Your vet is the best source of information when it comes to going on a plane with your pet. Health risks are very real with flight travel, so talking with your veterinarian will help you determine if this is the safest mode of transportation for your particular pet. They will also help you determine if your pet meets foreign pet health requirements.

4. Get an International Health Certificate

Some airlines require a health certificate in order to fly, but if they don’t you will need one for arrival into a new country. Health certificates must be issued by a licensed veterinarian who examines the pet within 10 days of departure. Check with your veterinarian for specific information.

5. Talk to the Embassy or Consulate of Your Destination Country

Every country has different rules for pets coming from the US. Call the consulate or embassy to see if they can provide any specific information.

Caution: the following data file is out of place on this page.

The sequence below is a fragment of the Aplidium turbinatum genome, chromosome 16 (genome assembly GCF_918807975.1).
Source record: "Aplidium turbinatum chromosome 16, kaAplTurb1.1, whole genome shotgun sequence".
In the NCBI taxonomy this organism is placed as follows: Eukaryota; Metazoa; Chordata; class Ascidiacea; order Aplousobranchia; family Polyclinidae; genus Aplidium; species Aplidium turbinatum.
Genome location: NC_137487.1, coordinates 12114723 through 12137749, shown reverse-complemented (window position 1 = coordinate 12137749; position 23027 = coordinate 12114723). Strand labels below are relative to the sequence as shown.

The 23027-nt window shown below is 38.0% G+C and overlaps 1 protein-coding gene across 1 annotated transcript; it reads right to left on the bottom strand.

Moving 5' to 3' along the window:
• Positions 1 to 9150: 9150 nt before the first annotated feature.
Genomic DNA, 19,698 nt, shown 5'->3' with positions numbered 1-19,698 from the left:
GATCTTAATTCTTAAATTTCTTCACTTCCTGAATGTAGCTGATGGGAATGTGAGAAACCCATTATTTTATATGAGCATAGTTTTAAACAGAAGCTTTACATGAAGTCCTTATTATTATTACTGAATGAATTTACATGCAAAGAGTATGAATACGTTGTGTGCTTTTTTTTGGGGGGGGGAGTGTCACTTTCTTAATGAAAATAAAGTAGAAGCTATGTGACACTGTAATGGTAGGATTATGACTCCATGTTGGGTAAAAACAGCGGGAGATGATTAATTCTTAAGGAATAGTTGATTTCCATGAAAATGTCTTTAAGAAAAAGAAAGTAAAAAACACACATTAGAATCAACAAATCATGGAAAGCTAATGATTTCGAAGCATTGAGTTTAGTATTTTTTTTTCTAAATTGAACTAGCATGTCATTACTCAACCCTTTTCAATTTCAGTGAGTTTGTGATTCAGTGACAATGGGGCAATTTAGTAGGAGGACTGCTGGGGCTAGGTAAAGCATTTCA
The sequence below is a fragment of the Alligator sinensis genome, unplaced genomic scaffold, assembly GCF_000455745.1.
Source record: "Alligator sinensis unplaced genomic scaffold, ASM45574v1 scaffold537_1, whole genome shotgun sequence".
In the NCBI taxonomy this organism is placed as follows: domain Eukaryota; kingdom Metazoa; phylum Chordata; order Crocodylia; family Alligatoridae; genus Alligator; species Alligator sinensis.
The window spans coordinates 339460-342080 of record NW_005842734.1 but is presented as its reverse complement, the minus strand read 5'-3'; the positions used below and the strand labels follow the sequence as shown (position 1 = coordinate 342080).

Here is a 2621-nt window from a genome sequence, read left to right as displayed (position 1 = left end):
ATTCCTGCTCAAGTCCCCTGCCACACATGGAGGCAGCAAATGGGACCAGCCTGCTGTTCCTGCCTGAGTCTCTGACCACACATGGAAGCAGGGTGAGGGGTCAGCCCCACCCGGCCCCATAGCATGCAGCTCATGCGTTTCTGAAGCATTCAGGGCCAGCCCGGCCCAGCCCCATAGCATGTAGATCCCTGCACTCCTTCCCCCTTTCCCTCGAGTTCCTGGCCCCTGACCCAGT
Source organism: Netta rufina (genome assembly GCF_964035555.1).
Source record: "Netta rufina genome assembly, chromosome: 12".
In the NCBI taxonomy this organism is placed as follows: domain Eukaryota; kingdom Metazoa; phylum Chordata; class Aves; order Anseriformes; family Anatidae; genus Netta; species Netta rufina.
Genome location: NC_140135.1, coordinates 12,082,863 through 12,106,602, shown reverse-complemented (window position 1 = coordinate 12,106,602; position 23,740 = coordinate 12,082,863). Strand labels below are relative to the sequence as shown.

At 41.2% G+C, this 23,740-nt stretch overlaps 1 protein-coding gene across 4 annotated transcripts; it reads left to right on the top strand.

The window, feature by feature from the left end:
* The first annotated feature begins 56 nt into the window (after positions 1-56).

6. Know How to Get Your Pet Back into the US

Contact the United States Department of Agriculture (USDA) before you leave for information and requirements for getting your pet back into the United States after your travel is over, or when you are ready to re-enter the U.S. They will also be able to give you any additional advice on international travel in general. Visit to review requirements by country for exporting your pet and for getting your pet back into the U.S.

7. Know How Your Pet Will Fly From Point A to Point B

For pet travel, you have options. The State Department offers 3 options for traveling with your pet, so know ahead of time which you’ll be using: